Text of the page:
The reaction to Jim Carrey’s Mussolini tweet stands as a warning for anti-fascists

Berlusconi with Mussolini, embracing Italy’s past.
Berlusconi with Mussolini, embracing Italy’s past.
Image: Reuters/Tony Gentile
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The saying “there is still space in Piazzale Loreto” (“a Piazzale Loreto c’è ancora posto“) is still casually used in Italy when commenting on a civilian or a politician displaying or supporting authoritarian tendencies.

Jim Carrey, the actor turned artist, provided his take on that sentiment when he tweeted a drawing he made of the slain World War II dictator Benito Mussolini and his mistress, Claretta Petacci, hanging upside down. He intended it to be a warning that all fascists are doomed to perish disastrously.

The drawing was based in the historic photograph showing Mussolini and Petacci’s corpses displayed alongside two other fascists in Milan’s Piazzale Loreto, after they had been executed near Como on April 28, 1945.

Benito Mussolini and Claretta Petacci’s corpses displayed in Piazzale Loreto.
Benito Mussolini and Claretta Petacci’s corpses displayed in Piazzale Loreto.
Image: Public domani photo via Wikimedia Commons

For an Italy that had been beset by fascism, war, and then civil war for two decades, the display was cathartic. Those mutilated corpses represented the end of a nightmare, a final victory against fascism as embodied in the man who had started it all.

With his drawing, Carrey meant to send a warning to fascists worldwide. The undignified end of the man whose rule  inspired Adolph Hitler is a graphic, powerful symbol. But the reaction to his tweet and the context into which he launched it shows how anti-fascists need to stand warned.

Carrey was immediately attacked on Twitter by Alessandra Mussolini—granddaughter of dictator Benito Mussolini and member of the European Parliament who represents Silvio Berlusconi’s populist Forza Italia.

“You’re a bastard,” she said in a reply that received more than 14,000 likes. She then went on to spar with others who criticized her, eventually railing against “the American #antifa“—the anti-fascist activists that Mussolini called “perhaps more annoying than our own.”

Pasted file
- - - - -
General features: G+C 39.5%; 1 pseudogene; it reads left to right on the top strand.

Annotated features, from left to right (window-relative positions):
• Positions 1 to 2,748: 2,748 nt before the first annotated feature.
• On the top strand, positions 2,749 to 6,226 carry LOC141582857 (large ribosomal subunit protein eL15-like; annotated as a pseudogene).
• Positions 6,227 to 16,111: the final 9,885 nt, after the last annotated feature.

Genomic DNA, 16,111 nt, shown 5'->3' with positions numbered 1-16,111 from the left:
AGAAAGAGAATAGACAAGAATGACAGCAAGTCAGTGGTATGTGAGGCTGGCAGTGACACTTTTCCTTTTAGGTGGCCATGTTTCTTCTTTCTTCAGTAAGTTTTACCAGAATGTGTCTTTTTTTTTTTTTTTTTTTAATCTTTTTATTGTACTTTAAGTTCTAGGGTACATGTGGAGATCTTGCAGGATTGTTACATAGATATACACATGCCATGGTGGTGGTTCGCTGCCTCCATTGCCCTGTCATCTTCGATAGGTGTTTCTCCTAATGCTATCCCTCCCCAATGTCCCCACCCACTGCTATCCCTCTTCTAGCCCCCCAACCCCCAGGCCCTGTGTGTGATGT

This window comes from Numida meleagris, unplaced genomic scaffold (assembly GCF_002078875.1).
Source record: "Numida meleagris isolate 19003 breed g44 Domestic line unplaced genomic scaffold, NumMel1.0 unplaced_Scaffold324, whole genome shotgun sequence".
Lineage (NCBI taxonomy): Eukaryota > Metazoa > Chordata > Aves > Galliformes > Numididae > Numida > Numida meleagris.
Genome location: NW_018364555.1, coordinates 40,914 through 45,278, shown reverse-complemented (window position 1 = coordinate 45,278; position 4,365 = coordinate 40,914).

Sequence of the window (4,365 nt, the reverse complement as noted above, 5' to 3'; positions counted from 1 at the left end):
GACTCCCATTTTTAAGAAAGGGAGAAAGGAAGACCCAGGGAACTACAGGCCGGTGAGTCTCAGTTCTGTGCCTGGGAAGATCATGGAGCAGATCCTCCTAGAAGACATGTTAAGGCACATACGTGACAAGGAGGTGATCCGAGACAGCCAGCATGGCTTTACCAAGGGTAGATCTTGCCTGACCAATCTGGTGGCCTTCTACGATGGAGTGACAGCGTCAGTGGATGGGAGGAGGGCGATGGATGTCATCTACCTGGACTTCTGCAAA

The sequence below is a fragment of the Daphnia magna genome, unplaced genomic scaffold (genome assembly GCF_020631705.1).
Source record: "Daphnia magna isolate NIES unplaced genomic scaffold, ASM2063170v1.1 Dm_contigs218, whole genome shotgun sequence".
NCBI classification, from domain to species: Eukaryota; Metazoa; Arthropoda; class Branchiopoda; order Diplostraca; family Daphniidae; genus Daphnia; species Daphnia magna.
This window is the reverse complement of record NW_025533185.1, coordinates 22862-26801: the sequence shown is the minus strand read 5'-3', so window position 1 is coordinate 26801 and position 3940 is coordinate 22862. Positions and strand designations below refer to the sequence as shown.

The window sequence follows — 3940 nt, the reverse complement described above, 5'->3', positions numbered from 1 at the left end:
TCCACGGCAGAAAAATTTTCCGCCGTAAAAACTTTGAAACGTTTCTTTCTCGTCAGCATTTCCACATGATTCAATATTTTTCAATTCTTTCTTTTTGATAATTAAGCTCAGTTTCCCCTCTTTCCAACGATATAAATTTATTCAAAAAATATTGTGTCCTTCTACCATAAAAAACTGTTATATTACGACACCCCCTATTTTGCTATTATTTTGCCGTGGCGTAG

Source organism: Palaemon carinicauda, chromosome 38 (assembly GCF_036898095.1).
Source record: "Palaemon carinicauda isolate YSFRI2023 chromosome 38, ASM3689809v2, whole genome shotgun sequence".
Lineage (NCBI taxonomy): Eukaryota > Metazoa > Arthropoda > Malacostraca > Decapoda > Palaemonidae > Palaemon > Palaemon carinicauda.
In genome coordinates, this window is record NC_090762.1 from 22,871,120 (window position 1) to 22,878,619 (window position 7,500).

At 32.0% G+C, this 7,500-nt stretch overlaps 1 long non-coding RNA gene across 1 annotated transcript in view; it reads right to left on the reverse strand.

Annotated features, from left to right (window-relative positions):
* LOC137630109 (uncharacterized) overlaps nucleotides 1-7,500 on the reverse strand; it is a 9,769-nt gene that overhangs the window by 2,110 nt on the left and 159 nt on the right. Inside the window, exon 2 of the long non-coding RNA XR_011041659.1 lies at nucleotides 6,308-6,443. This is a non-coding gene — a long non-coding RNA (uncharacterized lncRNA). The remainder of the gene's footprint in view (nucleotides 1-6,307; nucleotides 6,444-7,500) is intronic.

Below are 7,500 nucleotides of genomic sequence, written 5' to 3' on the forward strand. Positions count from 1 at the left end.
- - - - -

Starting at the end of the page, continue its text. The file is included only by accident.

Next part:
Fascism never died in Italy

Alessandra Mussolini didn’t just reply to Carrey as a private citizen—she has been a prominent member of Italian politics since 1992. Her rise, less than 50 years after her grandfather was hanging upside down in Piazzale Loreto, came because of her last name, not despite it.

In the years since she entered politics, her far-right, sometimes outright fascist ideology became more influential, and normalized. Mussolini uses the freedom that the “antifa” she laments fought for to call Carrey a “bastard” on Twitter, in Italy freedom of speech is so endangered that author Roberto Saviano is facing a trial for libel because he called interior minister Matteo Salvini a criminal, after he refused rescuing migrants crossing the Mediterranean and let them die at sea.

At the same time, Italy’s strongest political current is a deeply xenophobic interpretation of sovranismo (essentially nationalism under a new name) embodied by Salvini and an aggressive anti-immigration political doctrine that values being straight, male, white, and Christian above all else.

Just this weekend, he addressed a self-described “congress of families” in Verona, which was organized to oppose the rights of LGBTQ people, amongst others. Only miles away, anti-fascist groups protesting against an anti-abortion rally by members of neofascist group Forza Nuova were met by police brutality.

The long reach of the far right

Italy is not alone in providing support for the far-right movements that have taken hold in democracies across the West by promulgating nationalist and anti-immigrant sentiment.

Today (April 1), the president of the US—for whom Mussolini has expressed her support—described the almost universally recognized right of “the (sic) asylum” as a “loophole,” right after cutting aid to central American nations facing humanitarian emergencies.

None of this appears to portend these movements coming any nearer the end Carrey alludes to. In fact, the reaction to his tweet—who reacted, and in what political context—serves as a stark reminder that the fight against fascism’s tenets is ongoing.

Mussolini was elevated to power by the popular vote of a fractured, insecure country. His ignominious end was cheered by a war-battered Italy that decades before had seen him as the answer to its prayers. Many made the mistake of thinking the scene in Piazzale Loreto represent the end of fascism. If anything, the fight was just beginning.